After Chuy is stabbed to death by a fellow student he lingers on as ghost and observes the reactions of his family and friends.
And the Shadows Took Him: A Novel
by Daniel Chacón.
After moving from multicultural California to Oregon, a Mexican-American boy struggles to come to terms with his family and his own Chicano identity.
by Oscar Casares.
Set in Brownsville, Texas, a border town, these stories deal with the universal themes of work, money, relationships and much more.
Burning Precinct Puerto Rico: A Luis Gonzalo Novel, Vol. 3
by Steven Torres.
Sheriff Gonzalo suspects a fatal arson fire in sleepy Angustias was a message sent by a powerful drug cartel in collusion with corrupt politicians.
Caramba! A Tale Told in Turns of the Card
by Nina Marie Martinez.
There are life truths behind the zany humor in this first novel featuring best girlfriends who are adventurous 20-somethings living in California near the Mexican border.
by Ana María del Río.
Adolescent Carmen’s brutal repression by her conservative family parallels the injustices of life in Chile under the dictatorship of Augusto Pinochet.
Cold Havana Ground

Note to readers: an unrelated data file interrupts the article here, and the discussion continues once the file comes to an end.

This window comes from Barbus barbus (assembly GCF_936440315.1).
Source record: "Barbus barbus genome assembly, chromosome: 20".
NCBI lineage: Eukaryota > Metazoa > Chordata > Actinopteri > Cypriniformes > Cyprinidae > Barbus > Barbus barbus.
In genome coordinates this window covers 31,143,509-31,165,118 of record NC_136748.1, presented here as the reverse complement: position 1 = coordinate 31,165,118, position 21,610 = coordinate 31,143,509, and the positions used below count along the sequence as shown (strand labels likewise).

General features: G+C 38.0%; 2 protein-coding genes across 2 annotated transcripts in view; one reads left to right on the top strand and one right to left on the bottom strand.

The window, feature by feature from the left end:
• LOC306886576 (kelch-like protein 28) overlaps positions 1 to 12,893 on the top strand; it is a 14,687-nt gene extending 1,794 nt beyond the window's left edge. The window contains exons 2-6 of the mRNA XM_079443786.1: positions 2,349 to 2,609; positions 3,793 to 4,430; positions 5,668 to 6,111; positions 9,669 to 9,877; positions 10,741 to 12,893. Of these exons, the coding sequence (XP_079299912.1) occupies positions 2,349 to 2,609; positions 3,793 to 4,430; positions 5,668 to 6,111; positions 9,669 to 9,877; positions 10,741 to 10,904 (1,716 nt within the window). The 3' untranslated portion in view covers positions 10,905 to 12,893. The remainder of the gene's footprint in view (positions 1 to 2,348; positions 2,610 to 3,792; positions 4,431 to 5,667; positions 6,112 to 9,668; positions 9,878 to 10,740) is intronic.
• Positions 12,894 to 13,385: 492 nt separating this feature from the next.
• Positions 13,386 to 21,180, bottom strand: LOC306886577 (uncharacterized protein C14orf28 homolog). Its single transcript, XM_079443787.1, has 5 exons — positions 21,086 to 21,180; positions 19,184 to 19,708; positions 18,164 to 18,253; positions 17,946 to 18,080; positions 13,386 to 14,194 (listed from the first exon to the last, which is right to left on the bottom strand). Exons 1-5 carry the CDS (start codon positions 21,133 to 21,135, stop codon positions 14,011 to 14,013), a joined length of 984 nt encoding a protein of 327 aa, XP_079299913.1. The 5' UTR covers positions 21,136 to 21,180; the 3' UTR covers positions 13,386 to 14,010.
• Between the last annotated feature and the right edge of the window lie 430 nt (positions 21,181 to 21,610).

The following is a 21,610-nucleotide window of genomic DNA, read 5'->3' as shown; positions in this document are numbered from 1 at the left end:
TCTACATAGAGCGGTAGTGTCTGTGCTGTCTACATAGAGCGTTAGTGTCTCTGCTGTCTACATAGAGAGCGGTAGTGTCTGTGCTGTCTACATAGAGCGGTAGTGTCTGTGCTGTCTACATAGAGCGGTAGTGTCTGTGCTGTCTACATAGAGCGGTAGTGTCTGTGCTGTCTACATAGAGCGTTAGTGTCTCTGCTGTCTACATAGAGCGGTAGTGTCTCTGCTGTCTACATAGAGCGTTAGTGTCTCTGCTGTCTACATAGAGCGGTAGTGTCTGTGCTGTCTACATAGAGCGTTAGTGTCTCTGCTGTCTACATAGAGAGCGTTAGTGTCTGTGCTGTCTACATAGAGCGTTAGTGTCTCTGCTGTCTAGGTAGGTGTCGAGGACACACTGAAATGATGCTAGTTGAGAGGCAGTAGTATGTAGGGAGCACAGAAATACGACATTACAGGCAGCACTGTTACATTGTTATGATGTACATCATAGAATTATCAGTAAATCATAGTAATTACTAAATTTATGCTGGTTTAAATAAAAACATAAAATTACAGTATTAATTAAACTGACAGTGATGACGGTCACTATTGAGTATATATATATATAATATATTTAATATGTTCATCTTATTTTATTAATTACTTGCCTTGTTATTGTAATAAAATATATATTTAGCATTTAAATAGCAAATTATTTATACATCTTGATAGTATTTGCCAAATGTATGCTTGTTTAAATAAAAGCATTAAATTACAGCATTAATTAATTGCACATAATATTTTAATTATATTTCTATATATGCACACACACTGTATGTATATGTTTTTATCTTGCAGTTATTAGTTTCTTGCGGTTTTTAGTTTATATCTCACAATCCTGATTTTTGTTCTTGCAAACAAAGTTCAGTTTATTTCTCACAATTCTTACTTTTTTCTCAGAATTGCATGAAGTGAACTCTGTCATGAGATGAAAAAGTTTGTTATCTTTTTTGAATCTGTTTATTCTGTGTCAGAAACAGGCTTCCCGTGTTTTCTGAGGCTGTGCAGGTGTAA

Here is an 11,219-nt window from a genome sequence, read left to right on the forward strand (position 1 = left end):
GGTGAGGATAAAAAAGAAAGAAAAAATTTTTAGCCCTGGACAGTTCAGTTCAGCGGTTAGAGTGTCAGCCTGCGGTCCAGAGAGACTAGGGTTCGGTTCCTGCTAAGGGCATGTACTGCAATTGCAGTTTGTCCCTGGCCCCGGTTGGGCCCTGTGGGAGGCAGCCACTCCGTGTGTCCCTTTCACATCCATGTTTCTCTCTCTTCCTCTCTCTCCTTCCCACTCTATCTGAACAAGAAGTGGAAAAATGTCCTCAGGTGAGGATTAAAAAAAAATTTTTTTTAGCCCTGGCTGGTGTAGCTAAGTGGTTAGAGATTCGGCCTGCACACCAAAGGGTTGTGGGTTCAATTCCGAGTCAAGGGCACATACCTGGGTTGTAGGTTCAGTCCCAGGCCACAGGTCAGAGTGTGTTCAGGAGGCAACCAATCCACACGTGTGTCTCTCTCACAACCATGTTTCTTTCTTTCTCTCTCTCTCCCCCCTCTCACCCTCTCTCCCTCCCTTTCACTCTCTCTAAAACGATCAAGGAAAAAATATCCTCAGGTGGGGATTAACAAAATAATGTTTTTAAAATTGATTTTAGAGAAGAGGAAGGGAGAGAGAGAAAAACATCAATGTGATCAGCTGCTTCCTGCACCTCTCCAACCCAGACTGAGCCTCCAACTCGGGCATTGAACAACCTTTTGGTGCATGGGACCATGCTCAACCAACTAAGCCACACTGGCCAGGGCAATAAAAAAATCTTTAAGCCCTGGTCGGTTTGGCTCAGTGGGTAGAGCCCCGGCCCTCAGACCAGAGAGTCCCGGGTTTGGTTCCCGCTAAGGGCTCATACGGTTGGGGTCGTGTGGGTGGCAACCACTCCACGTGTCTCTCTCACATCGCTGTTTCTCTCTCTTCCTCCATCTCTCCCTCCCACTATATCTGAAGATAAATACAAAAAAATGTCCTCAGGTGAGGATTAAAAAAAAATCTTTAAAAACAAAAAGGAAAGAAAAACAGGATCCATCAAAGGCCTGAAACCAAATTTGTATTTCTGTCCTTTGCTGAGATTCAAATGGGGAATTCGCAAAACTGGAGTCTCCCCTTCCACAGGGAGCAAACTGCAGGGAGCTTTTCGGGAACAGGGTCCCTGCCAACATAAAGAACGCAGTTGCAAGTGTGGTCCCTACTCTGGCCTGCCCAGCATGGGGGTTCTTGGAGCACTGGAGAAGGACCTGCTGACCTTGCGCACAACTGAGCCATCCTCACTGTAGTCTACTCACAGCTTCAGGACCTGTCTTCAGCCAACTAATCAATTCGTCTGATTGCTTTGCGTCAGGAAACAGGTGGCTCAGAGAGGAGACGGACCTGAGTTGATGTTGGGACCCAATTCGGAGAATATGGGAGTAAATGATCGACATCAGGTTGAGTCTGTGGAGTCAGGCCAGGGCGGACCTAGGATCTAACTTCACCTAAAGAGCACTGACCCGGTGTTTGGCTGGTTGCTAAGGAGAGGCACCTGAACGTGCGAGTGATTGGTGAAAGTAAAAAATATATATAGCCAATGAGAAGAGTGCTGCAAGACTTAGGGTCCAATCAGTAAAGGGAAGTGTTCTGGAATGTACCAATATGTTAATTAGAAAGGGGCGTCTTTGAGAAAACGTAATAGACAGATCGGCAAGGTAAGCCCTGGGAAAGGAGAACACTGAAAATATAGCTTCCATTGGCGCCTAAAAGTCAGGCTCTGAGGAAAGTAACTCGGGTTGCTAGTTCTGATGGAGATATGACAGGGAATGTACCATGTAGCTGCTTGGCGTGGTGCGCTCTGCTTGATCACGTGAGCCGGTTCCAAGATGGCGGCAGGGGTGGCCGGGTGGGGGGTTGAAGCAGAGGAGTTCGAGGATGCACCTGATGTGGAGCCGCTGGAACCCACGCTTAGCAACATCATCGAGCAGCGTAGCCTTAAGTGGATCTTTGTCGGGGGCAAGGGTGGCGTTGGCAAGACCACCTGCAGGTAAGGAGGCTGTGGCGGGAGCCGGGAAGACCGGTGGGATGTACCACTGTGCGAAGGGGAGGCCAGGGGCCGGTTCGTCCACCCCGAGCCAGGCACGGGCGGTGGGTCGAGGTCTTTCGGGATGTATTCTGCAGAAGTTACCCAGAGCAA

by Arnaldo Correa.
Since a recently buried corpse has disappeared from a Chinese cemetery in Havana, the Cuban police are seeking possible motives and suspects.
Confessions of a Deathmaiden
by Ruth Francisco.
A deathmaiden who helps the dying move to the other side suspects murder when a terminally ill Mexican boy is taken away suddenly and his organs are harvested.
Death of the River Master: A Texana Jones Mystery
by Allana Martin.
On the arid Mexico-Texas border a river master is found murdered and trading post owner Texana Jones’ husband is the accused.
by Abilio Estévez.
In present day Havana, Victor, a middle aged gay man, becomes homeless. He and some new-found friends move into a rundown theater and find solace.
The Dog Fighter
by Marc Bojanowski.
Set in 1940’s Mexico, a young man becomes involved in a brutally violent spectator sport and must choose his loyalties when he falls in love with a corrupt businessman’s mistress.
Dreams and Realities: Selected Fiction of Juana Manuela Gorriti
ed. by Francine Masiello.
Published for the first time in English, these 19th century stories feature women in adventurous and passionate situations in Latin America.